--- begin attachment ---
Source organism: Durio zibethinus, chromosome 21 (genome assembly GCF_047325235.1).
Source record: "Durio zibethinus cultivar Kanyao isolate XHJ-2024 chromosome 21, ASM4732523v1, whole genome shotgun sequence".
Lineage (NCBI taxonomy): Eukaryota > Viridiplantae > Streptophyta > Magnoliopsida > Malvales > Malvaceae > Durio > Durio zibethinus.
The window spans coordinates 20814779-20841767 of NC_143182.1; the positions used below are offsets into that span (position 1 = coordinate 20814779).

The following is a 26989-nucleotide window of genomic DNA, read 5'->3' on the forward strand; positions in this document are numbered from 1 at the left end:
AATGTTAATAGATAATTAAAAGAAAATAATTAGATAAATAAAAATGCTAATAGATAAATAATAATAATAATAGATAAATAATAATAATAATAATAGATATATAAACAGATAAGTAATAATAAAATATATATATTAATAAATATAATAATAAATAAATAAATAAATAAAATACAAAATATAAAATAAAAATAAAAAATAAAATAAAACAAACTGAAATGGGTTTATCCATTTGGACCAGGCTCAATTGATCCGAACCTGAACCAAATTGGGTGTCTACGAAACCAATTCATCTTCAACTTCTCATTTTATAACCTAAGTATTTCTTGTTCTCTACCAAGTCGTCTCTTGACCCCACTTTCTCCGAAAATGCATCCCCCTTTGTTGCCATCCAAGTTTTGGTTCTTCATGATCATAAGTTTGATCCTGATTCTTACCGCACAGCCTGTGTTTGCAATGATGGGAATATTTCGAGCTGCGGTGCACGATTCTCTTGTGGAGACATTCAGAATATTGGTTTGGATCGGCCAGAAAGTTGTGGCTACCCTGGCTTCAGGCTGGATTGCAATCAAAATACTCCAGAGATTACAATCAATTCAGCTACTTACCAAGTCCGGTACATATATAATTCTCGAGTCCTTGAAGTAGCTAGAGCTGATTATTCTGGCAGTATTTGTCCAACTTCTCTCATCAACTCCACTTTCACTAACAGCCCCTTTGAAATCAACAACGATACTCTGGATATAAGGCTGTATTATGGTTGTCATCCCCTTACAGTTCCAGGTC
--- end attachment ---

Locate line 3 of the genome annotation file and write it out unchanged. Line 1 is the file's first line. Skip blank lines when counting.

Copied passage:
Lineage (NCBI taxonomy): Eukaryota > Viridiplantae > Streptophyta > Magnoliopsida > Malvales > Malvaceae > Durio > Durio zibethinus.